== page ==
Today’s highly interconnected customers, industry ecosystems and cloud computing platforms are pushing the business centre of gravity outside of the walls of the firm.
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Although effective internal company systems, processes and value chains will always be essential, successful firms need to harness the skills, capabilities and passions of the external marketplace.
This is what we mean by becoming more “outside-in”.
To gauge the pace of this “inside-out” to “outside-in shift”, in December 2013 the Leading Edge Forum conducted a survey of more than 300 senior IT leaders in large commercial organisations in the US and UK.
Our Outside-in Barometer research showed that while the rate of change varies considerably by issue, firm, industry and country, the overall migration towards outside-in business strategies and outside-in IT management is now well under way.
Business strategy findings
We have come a long way since it was trendy to say that “IT doesn’t matter”. Today this sentiment can be career threatening. Consider the key research findings below:
- In more than half of the US and UK firms surveyed, information technology is the single biggest driver of business change. Just 2% of firms said IT was a relatively minor factor.
- External, ecosystem-based sources of innovation are either more important than or of equal in importance to internal company innovation in roughly half of all firms.
- Roughly two-thirds of all firms have embraced the idea of using information “openness” and transparency for competitive advantage.
- Technology-based customer co-creation is important in roughly half of all firms.
Do the findings above describe the situation in your firm? If they do, you are probably well along in the outside-in journey and have a culture that can look beyond your firm’s internal tendencies and embrace the many opportunities emerging in today’s marketplace. If they do not, it can be useful to understand why.
Read more advice from the Leading Edge Forum
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- Open source is just a weapon
- IT's growth/austerity paradox
- To be open or not to be – that is the question
- Growing out of the socially awkward phase: how marketing and IT can work better together
- What businesses should learn from Web 2.0
- Why great companies die - repeatedly - and is Microsoft next?
Technology management findings
The shift toward more of an outside-in technology management approach has also gained considerable momentum, as outlined in the findings below.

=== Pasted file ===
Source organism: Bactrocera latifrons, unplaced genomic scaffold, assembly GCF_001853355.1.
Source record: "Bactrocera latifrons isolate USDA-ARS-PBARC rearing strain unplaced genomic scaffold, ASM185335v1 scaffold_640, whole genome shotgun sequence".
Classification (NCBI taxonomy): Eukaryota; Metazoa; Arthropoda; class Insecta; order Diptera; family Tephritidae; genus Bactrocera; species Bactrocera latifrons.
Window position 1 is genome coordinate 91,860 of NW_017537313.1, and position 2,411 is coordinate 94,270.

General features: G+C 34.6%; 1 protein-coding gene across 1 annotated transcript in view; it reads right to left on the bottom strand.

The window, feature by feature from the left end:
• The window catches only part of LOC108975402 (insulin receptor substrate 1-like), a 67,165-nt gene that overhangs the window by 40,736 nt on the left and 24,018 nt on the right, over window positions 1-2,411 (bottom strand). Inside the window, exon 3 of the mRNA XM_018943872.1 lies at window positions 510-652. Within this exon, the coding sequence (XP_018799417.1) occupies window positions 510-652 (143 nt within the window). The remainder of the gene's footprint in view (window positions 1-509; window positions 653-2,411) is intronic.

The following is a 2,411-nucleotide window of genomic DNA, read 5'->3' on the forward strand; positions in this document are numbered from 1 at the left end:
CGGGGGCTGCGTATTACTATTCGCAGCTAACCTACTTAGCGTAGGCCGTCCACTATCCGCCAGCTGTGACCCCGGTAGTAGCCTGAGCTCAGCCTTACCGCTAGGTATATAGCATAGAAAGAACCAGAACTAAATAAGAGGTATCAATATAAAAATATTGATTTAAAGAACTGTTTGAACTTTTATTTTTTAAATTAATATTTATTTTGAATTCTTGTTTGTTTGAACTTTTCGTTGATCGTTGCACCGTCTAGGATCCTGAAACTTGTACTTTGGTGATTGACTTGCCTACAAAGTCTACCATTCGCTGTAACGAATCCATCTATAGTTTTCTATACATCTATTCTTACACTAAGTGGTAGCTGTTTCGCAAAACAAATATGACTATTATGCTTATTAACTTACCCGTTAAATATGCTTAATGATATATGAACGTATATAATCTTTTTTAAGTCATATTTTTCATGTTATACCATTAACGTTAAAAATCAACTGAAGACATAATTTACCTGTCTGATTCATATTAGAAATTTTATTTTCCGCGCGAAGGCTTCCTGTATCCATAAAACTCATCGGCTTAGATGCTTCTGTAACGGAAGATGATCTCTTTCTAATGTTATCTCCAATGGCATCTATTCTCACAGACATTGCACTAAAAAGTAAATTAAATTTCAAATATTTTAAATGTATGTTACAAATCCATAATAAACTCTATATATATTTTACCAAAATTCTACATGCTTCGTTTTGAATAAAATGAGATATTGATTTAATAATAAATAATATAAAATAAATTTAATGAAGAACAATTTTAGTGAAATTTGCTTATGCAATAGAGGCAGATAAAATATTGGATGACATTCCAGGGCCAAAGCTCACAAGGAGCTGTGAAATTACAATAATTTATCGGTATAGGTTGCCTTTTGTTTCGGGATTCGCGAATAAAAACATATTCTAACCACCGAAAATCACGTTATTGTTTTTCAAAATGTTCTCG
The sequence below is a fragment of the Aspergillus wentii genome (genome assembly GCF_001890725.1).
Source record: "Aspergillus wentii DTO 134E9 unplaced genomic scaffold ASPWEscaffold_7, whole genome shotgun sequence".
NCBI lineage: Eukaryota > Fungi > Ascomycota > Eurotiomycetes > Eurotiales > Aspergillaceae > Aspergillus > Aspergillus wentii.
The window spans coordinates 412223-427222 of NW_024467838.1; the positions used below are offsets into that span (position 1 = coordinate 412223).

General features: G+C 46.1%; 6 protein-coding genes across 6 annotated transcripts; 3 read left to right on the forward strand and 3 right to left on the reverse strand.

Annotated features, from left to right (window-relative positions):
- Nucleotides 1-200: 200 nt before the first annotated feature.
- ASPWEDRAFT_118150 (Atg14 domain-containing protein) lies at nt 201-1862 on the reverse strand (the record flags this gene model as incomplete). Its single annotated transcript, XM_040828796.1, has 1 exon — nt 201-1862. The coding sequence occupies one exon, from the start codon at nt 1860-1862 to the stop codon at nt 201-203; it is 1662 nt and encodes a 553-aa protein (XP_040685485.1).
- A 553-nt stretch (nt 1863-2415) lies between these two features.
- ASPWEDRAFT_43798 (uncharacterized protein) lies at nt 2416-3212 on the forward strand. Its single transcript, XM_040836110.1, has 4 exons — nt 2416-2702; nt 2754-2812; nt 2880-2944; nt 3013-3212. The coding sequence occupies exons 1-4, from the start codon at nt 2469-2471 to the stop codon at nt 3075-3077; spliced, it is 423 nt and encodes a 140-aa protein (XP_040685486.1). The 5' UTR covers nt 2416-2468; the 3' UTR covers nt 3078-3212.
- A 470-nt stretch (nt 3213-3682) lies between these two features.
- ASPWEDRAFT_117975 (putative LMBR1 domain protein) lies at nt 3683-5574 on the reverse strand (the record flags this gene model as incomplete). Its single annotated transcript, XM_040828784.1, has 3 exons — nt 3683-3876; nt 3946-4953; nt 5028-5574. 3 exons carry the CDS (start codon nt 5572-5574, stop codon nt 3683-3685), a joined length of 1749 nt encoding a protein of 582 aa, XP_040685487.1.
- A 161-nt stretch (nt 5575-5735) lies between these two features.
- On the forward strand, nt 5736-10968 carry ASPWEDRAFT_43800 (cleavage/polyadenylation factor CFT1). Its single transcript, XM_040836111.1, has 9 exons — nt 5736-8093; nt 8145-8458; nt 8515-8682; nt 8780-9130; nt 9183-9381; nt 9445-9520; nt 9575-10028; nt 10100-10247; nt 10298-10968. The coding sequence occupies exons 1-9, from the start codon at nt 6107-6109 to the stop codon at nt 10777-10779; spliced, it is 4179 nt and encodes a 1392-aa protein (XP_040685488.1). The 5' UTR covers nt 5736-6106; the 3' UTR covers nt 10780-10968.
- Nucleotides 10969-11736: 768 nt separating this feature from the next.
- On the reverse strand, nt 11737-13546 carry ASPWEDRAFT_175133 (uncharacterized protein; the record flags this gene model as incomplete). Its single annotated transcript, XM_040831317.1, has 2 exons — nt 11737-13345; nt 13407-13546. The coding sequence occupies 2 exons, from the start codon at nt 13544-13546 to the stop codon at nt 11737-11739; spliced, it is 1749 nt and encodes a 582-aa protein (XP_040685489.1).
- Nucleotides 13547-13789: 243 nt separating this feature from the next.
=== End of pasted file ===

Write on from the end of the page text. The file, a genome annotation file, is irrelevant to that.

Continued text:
- Cloud computing has broad support, especially for new applications. Only 5% of firms described themselves as “not active” in cloud computing.
- More than 40% of all firms report excellent results with software as a service (SaaS), with another 40% reporting mixed results. Only 5% describe their SaaS experience as disappointing.
- There is now relatively little resistance to bring your own device (BYOD) schemes. More than 80% of firms now allow, encourage, or are experimenting with BYOD.
- While private networks are still pervasive, roughly half of all firms are “increasingly relying” on the public internet.
As with the business strategy questions, companies need to ask themselves whether the trends above describe the IT management situation in their firm. Is there a shared consensus that this is where your firm should be headed?
More firms join the outside-in journey
Summarising a survey that cuts across many different issues presents obvious challenges. But consistent with our barometer metaphor, we felt the need to gauge the strength of the overall outside-in movement. To do this, we calculated the average scores for the business strategy and IT management questions, and then compared these two sets of results.
Enterprise IT is often the most inside-out part of the modern firm, and sales, marketing, product design and other parts of the business are more inclined to have an outside-in orientation
This – admittedly rough – approach showed that firms are slightly more than half way into the outside-in journey. This seems about right, given what we observe in the marketplace.
A lot of change has occurred and a lot more remains. US-based firms are more outside-in than UK-based firms, and physical goods industries tend to be changing more than information-intensive, but heavily regulated, industries such as financial services and healthcare.
But clearly, the most notable result of this exercise is the fact that the business strategy scores are slightly – but meaningfully – higher than the IT management results.
This is consistent with our view that enterprise IT is often the most inside-out part of the modern firm, and that sales, marketing, product design and other parts of the business are more inclined to have an instinctive outside-in orientation.
That this gap has been derived wholly from the opinions of senior IT leadership makes this finding especially poignant, and we will see what senior non-IT business leaders say in our future research.
But the bottom line is that unless the current gap is closed, Enterprise IT is likely to find it difficult to fully support the wider mission of the firm. CIOs and other IT leaders should seek to lead the outside-in movement, not lag it.